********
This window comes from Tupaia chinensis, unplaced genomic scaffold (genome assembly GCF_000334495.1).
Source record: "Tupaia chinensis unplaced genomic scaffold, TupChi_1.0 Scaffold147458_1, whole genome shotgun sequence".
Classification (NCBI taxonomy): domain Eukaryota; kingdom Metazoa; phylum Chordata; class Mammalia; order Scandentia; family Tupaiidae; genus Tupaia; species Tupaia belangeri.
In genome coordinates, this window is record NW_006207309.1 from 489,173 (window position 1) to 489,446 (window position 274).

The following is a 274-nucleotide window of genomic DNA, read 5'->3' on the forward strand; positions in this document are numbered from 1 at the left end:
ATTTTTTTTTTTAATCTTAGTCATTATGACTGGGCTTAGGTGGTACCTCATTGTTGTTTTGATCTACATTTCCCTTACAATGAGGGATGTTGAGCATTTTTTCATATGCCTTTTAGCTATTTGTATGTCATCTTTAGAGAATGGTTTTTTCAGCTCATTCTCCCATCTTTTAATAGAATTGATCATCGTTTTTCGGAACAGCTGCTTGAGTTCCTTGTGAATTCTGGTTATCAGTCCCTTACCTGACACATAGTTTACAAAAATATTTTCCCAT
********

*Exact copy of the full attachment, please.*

This window comes from Tupaia chinensis, unplaced genomic scaffold (genome assembly GCF_000334495.1).
Source record: "Tupaia chinensis unplaced genomic scaffold, TupChi_1.0 Scaffold147458_1, whole genome shotgun sequence".
Classification (NCBI taxonomy): domain Eukaryota; kingdom Metazoa; phylum Chordata; class Mammalia; order Scandentia; family Tupaiidae; genus Tupaia; species Tupaia belangeri.
In genome coordinates, this window is record NW_006207309.1 from 489,173 (window position 1) to 489,446 (window position 274).

The following is a 274-nucleotide window of genomic DNA, read 5'->3' on the forward strand; positions in this document are numbered from 1 at the left end:
ATTTTTTTTTTTAATCTTAGTCATTATGACTGGGCTTAGGTGGTACCTCATTGTTGTTTTGATCTACATTTCCCTTACAATGAGGGATGTTGAGCATTTTTTCATATGCCTTTTAGCTATTTGTATGTCATCTTTAGAGAATGGTTTTTTCAGCTCATTCTCCCATCTTTTAATAGAATTGATCATCGTTTTTCGGAACAGCTGCTTGAGTTCCTTGTGAATTCTGGTTATCAGTCCCTTACCTGACACATAGTTTACAAAAATATTTTCCCAT